Organisation aims to educate people on animal care

PETALING JAYA: Proper understanding and knowledge are needed before any attempts are made to handle or rescue animals, says Malaysian National Animal Welfare Foundation (MNAWF).

MNAWF secretary Shrilan Sivagurunathan noted that the foundation had made it its mission to educate animal lovers and pet owners on animal care.

“Our aim is to promote a society that cares about animals and the environment around them. We want to create awareness towards responsible pet ownership and animal welfare.

“People may know a lot of things about animals. But when you come across an animal, be it a pet or a wild animal, you need to know how to deal with it, how to behave near it. When people treat animals and the environment with respect, you will not hear about animal abuse,” he said.

Shrilan explained that MNAWF launched a series of webinars aimed at educating animal enthusiasts about proper animal care.

Already in its second edition, the webinars feature experienced veterinarians who have spoken on various topics on animal welfare and pet care.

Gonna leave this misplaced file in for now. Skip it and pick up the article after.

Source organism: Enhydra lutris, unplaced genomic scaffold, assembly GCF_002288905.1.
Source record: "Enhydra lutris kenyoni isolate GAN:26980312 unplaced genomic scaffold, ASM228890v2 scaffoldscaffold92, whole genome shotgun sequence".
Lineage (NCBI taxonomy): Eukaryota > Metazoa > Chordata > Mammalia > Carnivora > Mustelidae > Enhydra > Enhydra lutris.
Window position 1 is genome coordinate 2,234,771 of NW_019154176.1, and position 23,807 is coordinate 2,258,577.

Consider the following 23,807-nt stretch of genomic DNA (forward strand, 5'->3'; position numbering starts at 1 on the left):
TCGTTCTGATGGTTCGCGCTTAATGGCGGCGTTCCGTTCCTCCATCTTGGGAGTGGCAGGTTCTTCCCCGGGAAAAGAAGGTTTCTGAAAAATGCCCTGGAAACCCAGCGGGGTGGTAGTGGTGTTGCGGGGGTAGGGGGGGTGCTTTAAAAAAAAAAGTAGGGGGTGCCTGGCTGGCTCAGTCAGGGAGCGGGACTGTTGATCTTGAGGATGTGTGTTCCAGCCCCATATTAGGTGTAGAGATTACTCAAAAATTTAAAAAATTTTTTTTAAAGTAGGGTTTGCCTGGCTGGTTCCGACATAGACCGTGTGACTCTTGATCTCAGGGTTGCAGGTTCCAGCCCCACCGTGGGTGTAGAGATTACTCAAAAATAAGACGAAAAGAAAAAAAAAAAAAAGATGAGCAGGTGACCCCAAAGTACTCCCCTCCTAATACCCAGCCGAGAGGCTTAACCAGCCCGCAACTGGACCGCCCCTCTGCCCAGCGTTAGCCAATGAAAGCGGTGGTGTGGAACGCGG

Yesterday’s webinar was presented by Dr Reuben Sharma, a lecturer at Universiti Putra Malaysia’s Faculty of Veterinary Medicine. The topic focused on “Initial Care and Management of Injured Stray Animals and Urban Wildlife”.

In the presentation, Dr Sharma shared the many different traits of domesticated and wild animals – from cats and dogs, to reptiles like snakes and monitor lizards.

“In the webinar, Dr Sharma tells the audience what they need to understand when coming across an injured animal.

“How we behave around an injured animal is important, as it may trigger an unwanted reaction from the animal. This may cause harm to the animal or ourselves.

“As Dr Sharma explained, the mantra is always to cause no harm. If you are unsure of how to deal with an animal, but you want to help, the advice is to contact rescuers and authorities,” said Shrilan.

MNAWF will be organising more webinars every month, covering other topics about animal welfare.

“It is nice to see a good response from the audience. The amount of interest is quite encouraging.

“The more people we inspire to think about animal welfare, the more we have made a difference and played our part,” said Shrilan.

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